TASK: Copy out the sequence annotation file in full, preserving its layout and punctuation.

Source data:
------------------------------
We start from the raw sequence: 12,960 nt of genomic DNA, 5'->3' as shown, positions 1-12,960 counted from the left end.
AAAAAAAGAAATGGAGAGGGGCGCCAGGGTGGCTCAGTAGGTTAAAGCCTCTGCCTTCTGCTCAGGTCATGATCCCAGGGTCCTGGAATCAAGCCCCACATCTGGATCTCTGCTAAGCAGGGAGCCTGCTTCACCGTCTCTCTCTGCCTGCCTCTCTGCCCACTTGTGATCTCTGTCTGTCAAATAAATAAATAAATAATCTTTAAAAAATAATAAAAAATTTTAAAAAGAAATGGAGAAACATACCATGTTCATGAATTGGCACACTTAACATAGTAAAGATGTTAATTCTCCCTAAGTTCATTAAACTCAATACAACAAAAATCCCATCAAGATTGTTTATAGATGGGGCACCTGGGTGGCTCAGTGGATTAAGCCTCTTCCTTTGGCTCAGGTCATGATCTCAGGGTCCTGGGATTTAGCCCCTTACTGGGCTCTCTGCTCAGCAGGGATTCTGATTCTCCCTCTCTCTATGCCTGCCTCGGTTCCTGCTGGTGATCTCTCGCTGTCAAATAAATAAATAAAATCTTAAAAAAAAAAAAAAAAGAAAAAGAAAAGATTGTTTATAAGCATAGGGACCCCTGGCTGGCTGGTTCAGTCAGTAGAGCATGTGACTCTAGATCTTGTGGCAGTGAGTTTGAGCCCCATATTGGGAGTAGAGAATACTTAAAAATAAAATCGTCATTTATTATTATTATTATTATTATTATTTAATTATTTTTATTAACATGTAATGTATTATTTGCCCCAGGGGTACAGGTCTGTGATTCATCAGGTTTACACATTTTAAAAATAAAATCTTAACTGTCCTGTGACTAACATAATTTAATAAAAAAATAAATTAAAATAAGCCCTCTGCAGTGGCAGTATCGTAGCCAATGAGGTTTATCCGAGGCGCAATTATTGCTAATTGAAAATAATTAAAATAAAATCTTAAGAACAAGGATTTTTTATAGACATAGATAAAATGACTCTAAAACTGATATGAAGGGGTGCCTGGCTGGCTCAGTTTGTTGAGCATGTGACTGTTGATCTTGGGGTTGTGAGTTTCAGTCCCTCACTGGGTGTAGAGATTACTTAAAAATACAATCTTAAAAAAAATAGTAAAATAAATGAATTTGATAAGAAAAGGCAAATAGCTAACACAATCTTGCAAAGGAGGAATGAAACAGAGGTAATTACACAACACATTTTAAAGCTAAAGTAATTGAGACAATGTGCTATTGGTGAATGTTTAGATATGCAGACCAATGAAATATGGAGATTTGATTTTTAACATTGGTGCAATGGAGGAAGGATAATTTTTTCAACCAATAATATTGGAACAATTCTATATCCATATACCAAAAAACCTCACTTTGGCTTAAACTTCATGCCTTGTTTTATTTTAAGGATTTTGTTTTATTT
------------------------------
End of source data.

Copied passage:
We start from the raw sequence: 12,960 nt of genomic DNA, 5'->3' as shown, positions 1-12,960 counted from the left end.
AAAAAAAGAAATGGAGAGGGGCGCCAGGGTGGCTCAGTAGGTTAAAGCCTCTGCCTTCTGCTCAGGTCATGATCCCAGGGTCCTGGAATCAAGCCCCACATCTGGATCTCTGCTAAGCAGGGAGCCTGCTTCACCGTCTCTCTCTGCCTGCCTCTCTGCCCACTTGTGATCTCTGTCTGTCAAATAAATAAATAAATAATCTTTAAAAAATAATAAAAAATTTTAAAAAGAAATGGAGAAACATACCATGTTCATGAATTGGCACACTTAACATAGTAAAGATGTTAATTCTCCCTAAGTTCATTAAACTCAATACAACAAAAATCCCATCAAGATTGTTTATAGATGGGGCACCTGGGTGGCTCAGTGGATTAAGCCTCTTCCTTTGGCTCAGGTCATGATCTCAGGGTCCTGGGATTTAGCCCCTTACTGGGCTCTCTGCTCAGCAGGGATTCTGATTCTCCCTCTCTCTATGCCTGCCTCGGTTCCTGCTGGTGATCTCTCGCTGTCAAATAAATAAATAAAATCTTAAAAAAAAAAAAAAAAGAAAAAGAAAAGATTGTTTATAAGCATAGGGACCCCTGGCTGGCTGGTTCAGTCAGTAGAGCATGTGACTCTAGATCTTGTGGCAGTGAGTTTGAGCCCCATATTGGGAGTAGAGAATACTTAAAAATAAAATCGTCATTTATTATTATTATTATTATTATTATTTAATTATTTTTATTAACATGTAATGTATTATTTGCCCCAGGGGTACAGGTCTGTGATTCATCAGGTTTACACATTTTAAAAATAAAATCTTAACTGTCCTGTGACTAACATAATTTAATAAAAAAATAAATTAAAATAAGCCCTCTGCAGTGGCAGTATCGTAGCCAATGAGGTTTATCCGAGGCGCAATTATTGCTAATTGAAAATAATTAAAATAAAATCTTAAGAACAAGGATTTTTTATAGACATAGATAAAATGACTCTAAAACTGATATGAAGGGGTGCCTGGCTGGCTCAGTTTGTTGAGCATGTGACTGTTGATCTTGGGGTTGTGAGTTTCAGTCCCTCACTGGGTGTAGAGATTACTTAAAAATACAATCTTAAAAAAAATAGTAAAATAAATGAATTTGATAAGAAAAGGCAAATAGCTAACACAATCTTGCAAAGGAGGAATGAAACAGAGGTAATTACACAACACATTTTAAAGCTAAAGTAATTGAGACAATGTGCTATTGGTGAATGTTTAGATATGCAGACCAATGAAATATGGAGATTTGATTTTTAACATTGGTGCAATGGAGGAAGGATAATTTTTTCAACCAATAATATTGGAACAATTCTATATCCATATACCAAAAAACCTCACTTTGGCTTAAACTTCATGCCTTGTTTTATTTTAAGGATTTTGTTTTATTT